Harvey Mackay Academy's Blog

As I was looking through my new “ABCs of Business Success” book – which includes 13 ABC lists on various subjects – one letter kept standing out to me: F. Folks generally believe that F-words have no place in business, but there are many outstanding words beginning with F that drive success.

Consider the following – some of my favorites:

Fight. You not only need to fight for yourself but for each other if you want to have the best teamwork.

Focus. Tune out distractions. I love to watch and study athletes as they are getting ready to compete. You can see them running through their races or routines in their minds. Nothing can distract them. It’s easy to maintain focus when everything is going well, but great athletes keep their focus when they are staring at defeat. A sure way to fail is to lose focus.

I’m convinced that one of the top reasons that keeps people from getting what they want is lack of focus. People who focus on what they want to achieve, prosper. Those who don’t focus, struggle.

Failure. As any successful person will honestly admit, I’ve had my share of failures. But from every failure I have learned equally valuable lessons. The first lesson is that there was at least one reason I failed. The second lesson is that I can rebound from that failure. If we don’t know how to lose, we’ll never know how to win. We can learn a lot from failure.

Fearless. Every crisis we face is multiplied when we act out of fear. Fear is a self-fulfilling emotion. When we fear something, we empower it to become fearsome. If we refuse to concede to our fear, there is nothing to fear. Fear is a disease that rots our will to succeed.

President Franklin Roosevelt said it best: “The only thing we have to fear is fear itself.”

First. My father ingrained in me that second is last, so I have always strived to be first in whatever I attempted. It doesn’t always happen, but I always give it all I’ve got.

Feedback. Listening to advice or criticism is not easy for most people. In fact, some people just can’t accept any criticism, even if it’s constructive. Learning how to accept feedback is a key skill for advancing. Rather than viewing feedback as judgment, consider looking at it as an opportunity to grow, learn and acquire a new skill. Be grateful for the suggestions.

Flexibility. I can’t stress enough the importance of flexibility in today’s ever-changing business environment. The more skills we learn, the more valuable we become.

Follow up and follow through. The sale begins when the customer says yes – every sales person knows that following through after the order is written is what earns customer loyalty. Checking in to see how the product is working, fixing problems, listening to ideas for improvement, calling to see if it’s time for another order – it’s just Business 101.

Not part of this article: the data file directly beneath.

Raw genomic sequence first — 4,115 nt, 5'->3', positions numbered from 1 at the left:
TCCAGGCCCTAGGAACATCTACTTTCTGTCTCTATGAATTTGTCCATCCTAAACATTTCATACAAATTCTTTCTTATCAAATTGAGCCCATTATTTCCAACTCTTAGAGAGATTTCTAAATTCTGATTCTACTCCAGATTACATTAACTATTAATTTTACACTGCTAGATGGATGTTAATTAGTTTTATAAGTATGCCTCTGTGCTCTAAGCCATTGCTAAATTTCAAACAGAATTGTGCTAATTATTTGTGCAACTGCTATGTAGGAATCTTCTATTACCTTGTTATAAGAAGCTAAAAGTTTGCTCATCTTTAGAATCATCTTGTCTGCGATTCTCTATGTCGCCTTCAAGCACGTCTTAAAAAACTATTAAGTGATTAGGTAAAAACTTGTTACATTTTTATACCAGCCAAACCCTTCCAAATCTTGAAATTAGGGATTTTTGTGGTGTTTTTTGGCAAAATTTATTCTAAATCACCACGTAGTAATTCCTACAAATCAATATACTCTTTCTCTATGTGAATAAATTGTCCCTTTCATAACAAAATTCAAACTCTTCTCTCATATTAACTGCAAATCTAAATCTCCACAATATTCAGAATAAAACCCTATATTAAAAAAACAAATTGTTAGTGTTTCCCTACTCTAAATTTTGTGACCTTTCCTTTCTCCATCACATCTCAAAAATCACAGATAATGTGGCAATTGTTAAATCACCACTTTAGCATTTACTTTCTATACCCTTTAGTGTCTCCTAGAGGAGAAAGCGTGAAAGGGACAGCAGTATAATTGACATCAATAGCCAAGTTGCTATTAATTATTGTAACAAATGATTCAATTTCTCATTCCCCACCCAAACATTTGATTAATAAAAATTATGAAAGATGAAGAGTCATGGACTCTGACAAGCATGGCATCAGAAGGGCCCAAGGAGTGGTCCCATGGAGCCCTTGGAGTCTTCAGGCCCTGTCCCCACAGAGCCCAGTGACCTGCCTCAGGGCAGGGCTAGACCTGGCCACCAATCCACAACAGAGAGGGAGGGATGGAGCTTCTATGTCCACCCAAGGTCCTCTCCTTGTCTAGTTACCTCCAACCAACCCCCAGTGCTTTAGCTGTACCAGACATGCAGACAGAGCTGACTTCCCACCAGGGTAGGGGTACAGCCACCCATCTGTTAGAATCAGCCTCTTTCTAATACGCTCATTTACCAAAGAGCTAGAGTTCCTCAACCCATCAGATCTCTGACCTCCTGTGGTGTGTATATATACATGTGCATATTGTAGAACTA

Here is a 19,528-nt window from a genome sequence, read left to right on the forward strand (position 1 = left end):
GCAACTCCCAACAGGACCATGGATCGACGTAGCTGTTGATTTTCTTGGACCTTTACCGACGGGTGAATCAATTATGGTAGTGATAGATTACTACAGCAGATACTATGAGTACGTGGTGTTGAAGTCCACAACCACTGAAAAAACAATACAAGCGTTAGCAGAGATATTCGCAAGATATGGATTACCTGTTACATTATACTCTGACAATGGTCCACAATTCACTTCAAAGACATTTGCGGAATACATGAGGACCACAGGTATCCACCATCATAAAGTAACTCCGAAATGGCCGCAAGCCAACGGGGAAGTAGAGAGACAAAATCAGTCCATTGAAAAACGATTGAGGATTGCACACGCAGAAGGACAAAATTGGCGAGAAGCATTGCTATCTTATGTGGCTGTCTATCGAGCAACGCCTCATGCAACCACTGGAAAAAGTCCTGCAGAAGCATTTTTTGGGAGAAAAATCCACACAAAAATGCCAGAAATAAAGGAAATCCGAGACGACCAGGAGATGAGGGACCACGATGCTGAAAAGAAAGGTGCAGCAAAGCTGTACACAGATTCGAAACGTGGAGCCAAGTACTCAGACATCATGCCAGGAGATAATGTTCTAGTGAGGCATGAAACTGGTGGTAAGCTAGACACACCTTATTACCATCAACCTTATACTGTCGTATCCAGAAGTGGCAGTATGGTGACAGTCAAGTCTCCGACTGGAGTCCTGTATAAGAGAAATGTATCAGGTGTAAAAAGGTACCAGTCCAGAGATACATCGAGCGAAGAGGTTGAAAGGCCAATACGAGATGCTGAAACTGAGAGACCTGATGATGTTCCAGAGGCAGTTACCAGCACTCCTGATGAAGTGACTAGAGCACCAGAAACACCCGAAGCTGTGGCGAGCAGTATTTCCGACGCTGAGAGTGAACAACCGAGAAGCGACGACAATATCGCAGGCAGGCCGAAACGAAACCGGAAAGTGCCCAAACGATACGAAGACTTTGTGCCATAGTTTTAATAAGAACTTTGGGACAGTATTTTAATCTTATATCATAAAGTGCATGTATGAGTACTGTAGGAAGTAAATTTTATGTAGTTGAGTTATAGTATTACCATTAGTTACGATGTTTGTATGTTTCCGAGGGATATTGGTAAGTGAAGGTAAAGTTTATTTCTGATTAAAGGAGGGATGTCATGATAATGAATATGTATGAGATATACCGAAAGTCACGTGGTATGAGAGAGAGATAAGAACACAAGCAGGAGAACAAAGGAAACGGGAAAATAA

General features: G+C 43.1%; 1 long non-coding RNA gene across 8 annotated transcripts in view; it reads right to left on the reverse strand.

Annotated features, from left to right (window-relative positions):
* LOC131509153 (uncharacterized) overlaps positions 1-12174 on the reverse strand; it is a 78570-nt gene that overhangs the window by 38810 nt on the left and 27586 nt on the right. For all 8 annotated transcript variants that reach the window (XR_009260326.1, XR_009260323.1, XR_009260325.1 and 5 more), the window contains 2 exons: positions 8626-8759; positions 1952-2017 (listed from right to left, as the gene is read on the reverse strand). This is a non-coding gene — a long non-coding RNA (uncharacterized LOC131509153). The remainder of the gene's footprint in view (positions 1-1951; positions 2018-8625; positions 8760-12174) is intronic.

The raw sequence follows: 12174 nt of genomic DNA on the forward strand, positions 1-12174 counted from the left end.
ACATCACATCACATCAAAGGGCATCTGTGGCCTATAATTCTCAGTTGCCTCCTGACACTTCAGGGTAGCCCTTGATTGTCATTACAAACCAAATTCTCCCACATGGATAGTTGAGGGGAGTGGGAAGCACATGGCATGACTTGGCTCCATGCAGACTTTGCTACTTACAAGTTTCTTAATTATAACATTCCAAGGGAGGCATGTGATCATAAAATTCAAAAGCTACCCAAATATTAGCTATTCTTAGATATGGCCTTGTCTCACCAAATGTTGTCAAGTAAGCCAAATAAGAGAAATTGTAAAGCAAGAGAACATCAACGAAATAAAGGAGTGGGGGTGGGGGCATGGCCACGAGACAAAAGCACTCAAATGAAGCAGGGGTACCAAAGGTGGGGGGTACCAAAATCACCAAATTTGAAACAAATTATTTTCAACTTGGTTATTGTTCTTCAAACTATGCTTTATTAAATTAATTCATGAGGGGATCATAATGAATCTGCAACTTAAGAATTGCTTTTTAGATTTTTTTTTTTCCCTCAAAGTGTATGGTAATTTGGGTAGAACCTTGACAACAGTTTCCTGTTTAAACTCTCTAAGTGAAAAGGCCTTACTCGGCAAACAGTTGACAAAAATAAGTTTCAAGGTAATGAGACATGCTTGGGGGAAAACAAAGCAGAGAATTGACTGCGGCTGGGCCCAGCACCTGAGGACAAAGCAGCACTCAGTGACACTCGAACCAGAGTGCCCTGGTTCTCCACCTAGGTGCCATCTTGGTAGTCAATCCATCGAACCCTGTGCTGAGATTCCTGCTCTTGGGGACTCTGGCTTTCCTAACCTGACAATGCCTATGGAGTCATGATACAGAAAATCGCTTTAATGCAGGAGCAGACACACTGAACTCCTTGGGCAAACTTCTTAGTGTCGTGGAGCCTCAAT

In other areas of business, not just sales, the same principle should also hold true. Unreturned phone calls and emails, late deliveries, failures in completing paperwork or other snafus that cause delays are unprofessional and unacceptable. Follow up requires another F word – fanatical attention to detail.

Faults. Everyone has faults and weaknesses. The only way we get better is to work on them.

Faith. Don’t ever let anyone tell you that you can’t accomplish your goals. Who says you’re not tougher, better, harder working, smarter and more able than your competition? It doesn’t matter if they say you can’t do it. The only thing that matters is if you say it. If you believe in yourself, there’s hardly anything you can’t accomplish.

Fun. For years at our company, our motto has been “TGIM” – Thank God It’s Monday. We want our employees to look forward to coming to work as much as I do. We will always take our work seriously, and our customers’ needs seriously, but what we do isn’t brain surgery. Work should be fun, but fun shouldn’t be work.

Finish strong. Finishing strong helps you to put your mind at rest knowing that you did your best. It also helps you more accurately assess situations in the future based on your effort.

Mackay’s Moral: First and foremost, you frankly can’t flourish without learning how to function with F words.

About the Author

Seven-time, New York Times best-selling author of "Swim With The Sharks Without Being Eaten Alive," with two books among the top 15 inspirational business books of all time, according to the New York Times. He is one of America’s most popular and entertaining business speakers, and currently serves as Chairman at the MackayMitchell Envelope Company, one of the nation’s major envelope manufacturers, producing 25 million envelopes a day.